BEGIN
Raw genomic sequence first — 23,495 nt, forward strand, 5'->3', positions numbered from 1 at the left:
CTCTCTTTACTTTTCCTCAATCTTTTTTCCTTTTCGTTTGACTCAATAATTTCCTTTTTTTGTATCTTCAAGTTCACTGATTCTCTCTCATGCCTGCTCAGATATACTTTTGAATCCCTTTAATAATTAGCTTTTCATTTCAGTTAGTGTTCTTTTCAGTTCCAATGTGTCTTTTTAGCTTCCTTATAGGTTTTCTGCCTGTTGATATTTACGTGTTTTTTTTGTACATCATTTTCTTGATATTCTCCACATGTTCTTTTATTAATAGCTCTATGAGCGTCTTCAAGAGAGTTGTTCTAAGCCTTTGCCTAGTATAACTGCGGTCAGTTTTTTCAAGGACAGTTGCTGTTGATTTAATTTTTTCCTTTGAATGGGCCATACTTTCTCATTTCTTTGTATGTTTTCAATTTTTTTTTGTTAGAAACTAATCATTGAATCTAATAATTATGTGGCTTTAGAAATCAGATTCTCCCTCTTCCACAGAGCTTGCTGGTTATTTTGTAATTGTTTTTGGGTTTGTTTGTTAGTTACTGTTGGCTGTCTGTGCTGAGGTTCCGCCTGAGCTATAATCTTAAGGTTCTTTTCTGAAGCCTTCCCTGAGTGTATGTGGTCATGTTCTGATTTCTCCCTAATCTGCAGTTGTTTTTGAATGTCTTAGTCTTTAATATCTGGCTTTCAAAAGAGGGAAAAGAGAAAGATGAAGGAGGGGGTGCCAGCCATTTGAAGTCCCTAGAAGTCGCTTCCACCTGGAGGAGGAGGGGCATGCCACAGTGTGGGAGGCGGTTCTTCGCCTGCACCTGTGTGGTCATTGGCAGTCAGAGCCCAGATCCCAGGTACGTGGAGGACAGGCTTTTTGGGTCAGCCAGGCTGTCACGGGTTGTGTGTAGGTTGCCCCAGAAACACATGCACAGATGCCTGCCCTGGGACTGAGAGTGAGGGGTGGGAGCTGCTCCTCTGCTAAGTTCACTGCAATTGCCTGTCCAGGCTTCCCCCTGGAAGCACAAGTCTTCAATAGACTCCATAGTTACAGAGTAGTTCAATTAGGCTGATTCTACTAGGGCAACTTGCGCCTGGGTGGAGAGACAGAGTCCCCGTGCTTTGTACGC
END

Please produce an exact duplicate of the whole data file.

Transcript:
Raw genomic sequence first — 23,495 nt, forward strand, 5'->3', positions numbered from 1 at the left:
CTCTCTTTACTTTTCCTCAATCTTTTTTCCTTTTCGTTTGACTCAATAATTTCCTTTTTTTGTATCTTCAAGTTCACTGATTCTCTCTCATGCCTGCTCAGATATACTTTTGAATCCCTTTAATAATTAGCTTTTCATTTCAGTTAGTGTTCTTTTCAGTTCCAATGTGTCTTTTTAGCTTCCTTATAGGTTTTCTGCCTGTTGATATTTACGTGTTTTTTTTGTACATCATTTTCTTGATATTCTCCACATGTTCTTTTATTAATAGCTCTATGAGCGTCTTCAAGAGAGTTGTTCTAAGCCTTTGCCTAGTATAACTGCGGTCAGTTTTTTCAAGGACAGTTGCTGTTGATTTAATTTTTTCCTTTGAATGGGCCATACTTTCTCATTTCTTTGTATGTTTTCAATTTTTTTTTGTTAGAAACTAATCATTGAATCTAATAATTATGTGGCTTTAGAAATCAGATTCTCCCTCTTCCACAGAGCTTGCTGGTTATTTTGTAATTGTTTTTGGGTTTGTTTGTTAGTTACTGTTGGCTGTCTGTGCTGAGGTTCCGCCTGAGCTATAATCTTAAGGTTCTTTTCTGAAGCCTTCCCTGAGTGTATGTGGTCATGTTCTGATTTCTCCCTAATCTGCAGTTGTTTTTGAATGTCTTAGTCTTTAATATCTGGCTTTCAAAAGAGGGAAAAGAGAAAGATGAAGGAGGGGGTGCCAGCCATTTGAAGTCCCTAGAAGTCGCTTCCACCTGGAGGAGGAGGGGCATGCCACAGTGTGGGAGGCGGTTCTTCGCCTGCACCTGTGTGGTCATTGGCAGTCAGAGCCCAGATCCCAGGTACGTGGAGGACAGGCTTTTTGGGTCAGCCAGGCTGTCACGGGTTGTGTGTAGGTTGCCCCAGAAACACATGCACAGATGCCTGCCCTGGGACTGAGAGTGAGGGGTGGGAGCTGCTCCTCTGCTAAGTTCACTGCAATTGCCTGTCCAGGCTTCCCCCTGGAAGCACAAGTCTTCAATAGACTCCATAGTTACAGAGTAGTTCAATTAGGCTGATTCTACTAGGGCAACTTGCGCCTGGGTGGAGAGACAGAGTCCCCGTGCTTTGTACGC